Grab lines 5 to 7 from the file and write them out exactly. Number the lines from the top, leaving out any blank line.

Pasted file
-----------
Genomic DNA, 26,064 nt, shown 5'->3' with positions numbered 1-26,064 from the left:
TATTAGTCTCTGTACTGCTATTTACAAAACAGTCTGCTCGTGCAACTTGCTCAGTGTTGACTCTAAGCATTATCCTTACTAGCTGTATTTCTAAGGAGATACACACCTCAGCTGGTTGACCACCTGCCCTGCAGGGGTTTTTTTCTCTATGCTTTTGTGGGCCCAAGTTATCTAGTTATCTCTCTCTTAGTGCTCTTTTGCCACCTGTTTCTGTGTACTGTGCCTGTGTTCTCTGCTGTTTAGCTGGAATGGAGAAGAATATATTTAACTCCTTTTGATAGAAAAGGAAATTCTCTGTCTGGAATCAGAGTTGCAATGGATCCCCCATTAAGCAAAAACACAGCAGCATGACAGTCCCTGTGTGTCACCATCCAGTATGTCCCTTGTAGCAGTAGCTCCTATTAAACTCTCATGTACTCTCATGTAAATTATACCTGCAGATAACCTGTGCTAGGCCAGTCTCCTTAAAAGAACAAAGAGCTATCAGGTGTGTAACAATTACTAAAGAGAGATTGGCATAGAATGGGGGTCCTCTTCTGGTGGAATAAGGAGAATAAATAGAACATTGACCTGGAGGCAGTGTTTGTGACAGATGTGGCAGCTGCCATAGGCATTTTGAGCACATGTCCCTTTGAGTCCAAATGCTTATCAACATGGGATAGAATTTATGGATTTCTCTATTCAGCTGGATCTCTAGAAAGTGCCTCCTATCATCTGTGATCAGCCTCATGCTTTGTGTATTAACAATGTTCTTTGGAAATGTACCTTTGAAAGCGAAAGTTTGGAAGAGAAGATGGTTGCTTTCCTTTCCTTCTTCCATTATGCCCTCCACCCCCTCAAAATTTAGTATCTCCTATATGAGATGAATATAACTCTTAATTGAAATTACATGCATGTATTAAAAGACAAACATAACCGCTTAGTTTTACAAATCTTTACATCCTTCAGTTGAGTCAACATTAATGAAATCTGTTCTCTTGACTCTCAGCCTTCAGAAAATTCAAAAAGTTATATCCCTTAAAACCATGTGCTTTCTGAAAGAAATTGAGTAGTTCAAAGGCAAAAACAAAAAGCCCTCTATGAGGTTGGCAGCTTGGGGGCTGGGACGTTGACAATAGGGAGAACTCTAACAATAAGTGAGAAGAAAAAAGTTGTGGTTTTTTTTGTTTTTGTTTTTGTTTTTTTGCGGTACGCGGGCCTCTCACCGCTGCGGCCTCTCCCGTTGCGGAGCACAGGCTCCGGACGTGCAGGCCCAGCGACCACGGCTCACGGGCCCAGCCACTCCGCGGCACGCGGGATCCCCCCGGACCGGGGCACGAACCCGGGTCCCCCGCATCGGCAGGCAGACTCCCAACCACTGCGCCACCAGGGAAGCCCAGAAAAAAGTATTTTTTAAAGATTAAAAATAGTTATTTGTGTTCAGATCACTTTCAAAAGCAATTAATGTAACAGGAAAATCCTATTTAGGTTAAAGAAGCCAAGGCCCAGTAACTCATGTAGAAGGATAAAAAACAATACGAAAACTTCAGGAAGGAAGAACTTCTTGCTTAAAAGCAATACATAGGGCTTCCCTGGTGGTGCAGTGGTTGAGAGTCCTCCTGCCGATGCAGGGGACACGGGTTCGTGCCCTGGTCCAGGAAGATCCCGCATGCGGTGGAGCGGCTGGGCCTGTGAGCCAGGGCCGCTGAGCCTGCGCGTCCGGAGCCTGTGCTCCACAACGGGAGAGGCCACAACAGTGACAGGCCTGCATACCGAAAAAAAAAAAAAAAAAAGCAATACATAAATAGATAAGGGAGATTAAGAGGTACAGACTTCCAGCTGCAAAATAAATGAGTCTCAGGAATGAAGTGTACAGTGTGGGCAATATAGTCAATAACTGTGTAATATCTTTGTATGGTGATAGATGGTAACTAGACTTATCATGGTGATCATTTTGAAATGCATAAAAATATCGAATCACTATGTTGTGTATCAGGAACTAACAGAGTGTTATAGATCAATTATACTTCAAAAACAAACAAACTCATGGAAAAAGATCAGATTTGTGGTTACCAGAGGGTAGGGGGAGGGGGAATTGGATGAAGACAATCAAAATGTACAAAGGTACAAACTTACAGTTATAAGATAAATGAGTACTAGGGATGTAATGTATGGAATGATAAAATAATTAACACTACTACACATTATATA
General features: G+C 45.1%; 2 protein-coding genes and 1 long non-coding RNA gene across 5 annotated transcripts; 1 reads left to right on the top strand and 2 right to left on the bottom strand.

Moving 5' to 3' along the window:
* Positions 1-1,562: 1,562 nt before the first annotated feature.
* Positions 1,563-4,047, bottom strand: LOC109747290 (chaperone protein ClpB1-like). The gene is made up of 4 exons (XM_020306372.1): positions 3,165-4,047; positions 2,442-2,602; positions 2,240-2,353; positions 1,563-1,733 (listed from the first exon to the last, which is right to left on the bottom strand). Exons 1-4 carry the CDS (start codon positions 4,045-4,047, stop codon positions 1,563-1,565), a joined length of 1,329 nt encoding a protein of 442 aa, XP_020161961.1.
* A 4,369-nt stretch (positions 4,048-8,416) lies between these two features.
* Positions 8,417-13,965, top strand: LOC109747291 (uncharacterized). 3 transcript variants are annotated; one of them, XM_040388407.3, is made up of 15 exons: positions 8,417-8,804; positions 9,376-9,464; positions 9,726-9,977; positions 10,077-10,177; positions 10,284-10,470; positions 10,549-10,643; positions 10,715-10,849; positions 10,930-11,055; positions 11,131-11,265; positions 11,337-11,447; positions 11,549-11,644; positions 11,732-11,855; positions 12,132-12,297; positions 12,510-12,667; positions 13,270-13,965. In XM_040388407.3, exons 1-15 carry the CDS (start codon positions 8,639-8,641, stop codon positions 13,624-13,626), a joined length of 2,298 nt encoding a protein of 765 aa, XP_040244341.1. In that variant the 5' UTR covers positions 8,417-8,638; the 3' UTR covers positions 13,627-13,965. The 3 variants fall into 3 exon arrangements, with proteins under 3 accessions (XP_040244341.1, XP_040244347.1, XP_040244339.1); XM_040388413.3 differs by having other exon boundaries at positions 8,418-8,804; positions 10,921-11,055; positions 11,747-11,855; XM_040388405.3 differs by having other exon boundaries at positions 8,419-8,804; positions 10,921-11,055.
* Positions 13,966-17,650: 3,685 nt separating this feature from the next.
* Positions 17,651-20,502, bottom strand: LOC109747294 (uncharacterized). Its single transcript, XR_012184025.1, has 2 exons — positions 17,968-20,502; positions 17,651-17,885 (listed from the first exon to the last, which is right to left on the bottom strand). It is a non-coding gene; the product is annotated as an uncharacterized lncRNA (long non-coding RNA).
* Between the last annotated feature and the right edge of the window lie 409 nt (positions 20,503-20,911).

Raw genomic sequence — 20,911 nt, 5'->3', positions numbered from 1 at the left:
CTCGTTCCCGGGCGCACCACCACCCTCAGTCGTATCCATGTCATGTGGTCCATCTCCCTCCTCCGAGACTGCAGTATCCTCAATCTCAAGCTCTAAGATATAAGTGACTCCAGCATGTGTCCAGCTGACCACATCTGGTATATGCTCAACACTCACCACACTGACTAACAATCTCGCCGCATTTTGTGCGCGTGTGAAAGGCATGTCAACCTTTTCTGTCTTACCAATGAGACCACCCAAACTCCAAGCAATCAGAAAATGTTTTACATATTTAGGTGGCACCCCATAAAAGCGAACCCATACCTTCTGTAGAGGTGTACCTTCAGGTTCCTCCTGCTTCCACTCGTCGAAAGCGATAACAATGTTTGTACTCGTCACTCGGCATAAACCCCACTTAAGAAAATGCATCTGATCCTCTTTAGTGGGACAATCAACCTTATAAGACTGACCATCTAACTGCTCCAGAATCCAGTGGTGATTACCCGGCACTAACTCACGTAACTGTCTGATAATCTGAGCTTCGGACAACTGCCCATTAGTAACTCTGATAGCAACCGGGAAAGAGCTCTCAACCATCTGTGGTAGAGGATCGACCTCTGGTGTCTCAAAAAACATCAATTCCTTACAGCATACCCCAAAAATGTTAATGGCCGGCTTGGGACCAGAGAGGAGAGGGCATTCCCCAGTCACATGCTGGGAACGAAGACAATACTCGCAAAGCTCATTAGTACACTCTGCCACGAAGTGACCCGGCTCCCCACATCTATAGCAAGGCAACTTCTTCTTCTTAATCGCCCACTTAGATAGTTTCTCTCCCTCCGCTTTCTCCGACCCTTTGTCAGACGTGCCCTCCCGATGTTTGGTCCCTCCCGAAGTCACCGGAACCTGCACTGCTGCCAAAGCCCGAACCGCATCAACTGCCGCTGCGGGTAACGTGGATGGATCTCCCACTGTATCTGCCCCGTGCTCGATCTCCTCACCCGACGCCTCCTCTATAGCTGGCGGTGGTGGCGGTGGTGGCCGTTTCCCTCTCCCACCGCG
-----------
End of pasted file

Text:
* Positions 1-1,562: 1,562 nt before the first annotated feature.
* Positions 1,563-4,047, bottom strand: LOC109747290 (chaperone protein ClpB1-like). The gene is made up of 4 exons (XM_020306372.1): positions 3,165-4,047; positions 2,442-2,602; positions 2,240-2,353; positions 1,563-1,733 (listed from the first exon to the last, which is right to left on the bottom strand). Exons 1-4 carry the CDS (start codon positions 4,045-4,047, stop codon positions 1,563-1,565), a joined length of 1,329 nt encoding a protein of 442 aa, XP_020161961.1.
* A 4,369-nt stretch (positions 4,048-8,416) lies between these two features.